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Bob Moon: Talk about your "niche marketing." You may have noticed that certain stores can be here today, and gone tomorrow. "Pop-up" stores, as retailers call them, aren't just for Halloween costumes or Christmas decor. In this season of uncertain sales figures, all sorts of companies have zoomed in on temporary stores, hoping to connect with customers in just the right place at just the right moment. Don't blink or you might miss them, but as Janet Babin reports, the pop-up concept may be here to stay.
Janet Babin: Target pioneered the pop-up store as a marketing event, but it's become a marketing strategy. This spring, its Liberty of London collection debuted at a temporary space in New York.
Joshua Thomas: We had thousands of thousands of fresh cut flowers so it was very fragrant.
That's Target spokesman Joshua Thomas.
Thomas: So you were really immersed in the entire collection; it's almost as if you walked into the ad campaign.
The collection sold out before the Target pop-up store was scheduled to close. Now lots of big chains are working pop-up stores. Twenty-five Borders will pop up this holiday season. Toys "R" Us will open up 600 express stores, and hire thousands of seasonal workers.
Deb Purcell with Pitney Bowes Business Insight says it's all about convenience, grabbing shoppers wherever they are.
Deb Purcell: It's really I think about capturing that consumer's first impulse to make a purchase, and prevent those dollars from going to competition.
Before the recession, most landlords refused to rent short term space. But that changed when retail vacancies began to climb. They're around 12 percent this year.
Paula Harris is a manager at Northgate Mall in Durham, N.C. She leased short term space to Toys "R" Us for the holiday shopping season.
Paula Harris: We have some empty spaces, let's face it. But that does give us an opportunity, that while we're waiting, we have a full space, rather than an empty space.
For some retailers, pop-ups are a chance to test the waters, to see if you can make it in the bricks-and-mortar world.
E-tailer Christina Norsig sells luxury china and glassware at eTabletop.com -- not the kind of stuff people buy on impulse. So last year, she took a chance on a physical space in New York.
Christina Norsig: What was neat about having a pop-up shop at Christmas, was that I could still be eTabletop, but also have crystal candlesticks and interesting things people could walk out the door with.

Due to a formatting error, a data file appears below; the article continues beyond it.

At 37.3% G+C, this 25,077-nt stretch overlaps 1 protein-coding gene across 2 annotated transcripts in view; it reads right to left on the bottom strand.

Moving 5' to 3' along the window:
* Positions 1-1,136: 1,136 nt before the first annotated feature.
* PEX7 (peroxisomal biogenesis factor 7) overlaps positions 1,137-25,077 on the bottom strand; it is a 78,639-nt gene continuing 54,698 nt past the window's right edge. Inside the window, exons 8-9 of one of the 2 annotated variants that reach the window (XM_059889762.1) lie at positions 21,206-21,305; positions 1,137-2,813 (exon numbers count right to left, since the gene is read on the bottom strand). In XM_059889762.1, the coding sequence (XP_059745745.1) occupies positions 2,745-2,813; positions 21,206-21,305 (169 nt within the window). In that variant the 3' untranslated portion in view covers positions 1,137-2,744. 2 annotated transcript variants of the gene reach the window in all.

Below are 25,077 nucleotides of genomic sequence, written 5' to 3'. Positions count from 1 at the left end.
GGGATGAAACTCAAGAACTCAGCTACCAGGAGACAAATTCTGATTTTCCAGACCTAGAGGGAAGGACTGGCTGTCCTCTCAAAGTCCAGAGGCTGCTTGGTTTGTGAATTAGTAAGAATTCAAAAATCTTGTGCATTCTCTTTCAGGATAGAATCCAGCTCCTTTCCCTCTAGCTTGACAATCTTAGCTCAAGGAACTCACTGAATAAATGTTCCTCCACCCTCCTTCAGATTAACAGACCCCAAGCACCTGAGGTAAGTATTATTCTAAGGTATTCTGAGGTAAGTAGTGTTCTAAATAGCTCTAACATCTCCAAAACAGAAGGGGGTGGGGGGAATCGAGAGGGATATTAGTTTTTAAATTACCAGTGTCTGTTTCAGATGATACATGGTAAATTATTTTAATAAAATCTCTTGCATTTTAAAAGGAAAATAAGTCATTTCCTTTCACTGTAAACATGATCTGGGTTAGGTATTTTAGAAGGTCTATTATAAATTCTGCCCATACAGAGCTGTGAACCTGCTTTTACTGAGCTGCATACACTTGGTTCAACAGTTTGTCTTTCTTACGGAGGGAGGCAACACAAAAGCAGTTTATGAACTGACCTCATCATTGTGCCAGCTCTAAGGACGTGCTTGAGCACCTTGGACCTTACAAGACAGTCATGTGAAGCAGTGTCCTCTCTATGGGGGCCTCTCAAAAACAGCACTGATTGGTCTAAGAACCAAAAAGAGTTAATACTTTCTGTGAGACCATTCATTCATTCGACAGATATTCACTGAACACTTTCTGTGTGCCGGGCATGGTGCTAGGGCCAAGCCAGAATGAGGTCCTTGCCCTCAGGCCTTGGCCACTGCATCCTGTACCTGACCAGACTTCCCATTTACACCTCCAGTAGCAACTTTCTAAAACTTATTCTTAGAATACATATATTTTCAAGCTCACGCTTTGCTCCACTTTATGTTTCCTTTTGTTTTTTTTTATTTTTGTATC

There will be no Tabletop pop-up this year. But Norsig's store spawned a new business: PopUpInsider.com. Her firm matches retailers searching for short term space with willing landlords.
Norsig: It's what I call bricks, clicks and quicks. We have our brick-and-mortar stores, we have our Internet business, and now we have quicks, meaning temporary real estate.
The pop up concept has even spread to brands that don't normally have stores. Brides Magazine just opened up a temporary space where brides to be can taste cakes, look at dresses and brush up on wedding etiquette.
Procter & Gamble rented a store for 10 days on New York's 57th Street.
"Hi how are you! Welcome to P and G Brand Saver Live..."
The store gave people a chance to try out P&G products, like Olay skin creams and Clairol's Nice 'n Easy.
Customer Joyce Hom took advantage of the free style session to glam up her black hair with an auburn sheen.
Joyce Hom: I love it. It's just, the color the shine, I wish I had someplace to go tonight to show it off.
All the primping and free products made customers giddy.
Pop-up stores may be temporary, but to customers, they have to feel like regular stores, or it could hurt a brand's image.
Deb Purcell, with Pitney Bowes says you don't want to let customers down.
Purcell: It could actually back fire, if the store's being staffed with temporary help, or if the merchandise is not in stock that the customer needs.
If they avoid those pitfalls, Purcell says pop-up shops could boost sales figures for retailers, cut lines for customers and just maybe, a few of those short term leases will turn into permanent tenants.
In New York, I'm Janet Babin for Marketplace.
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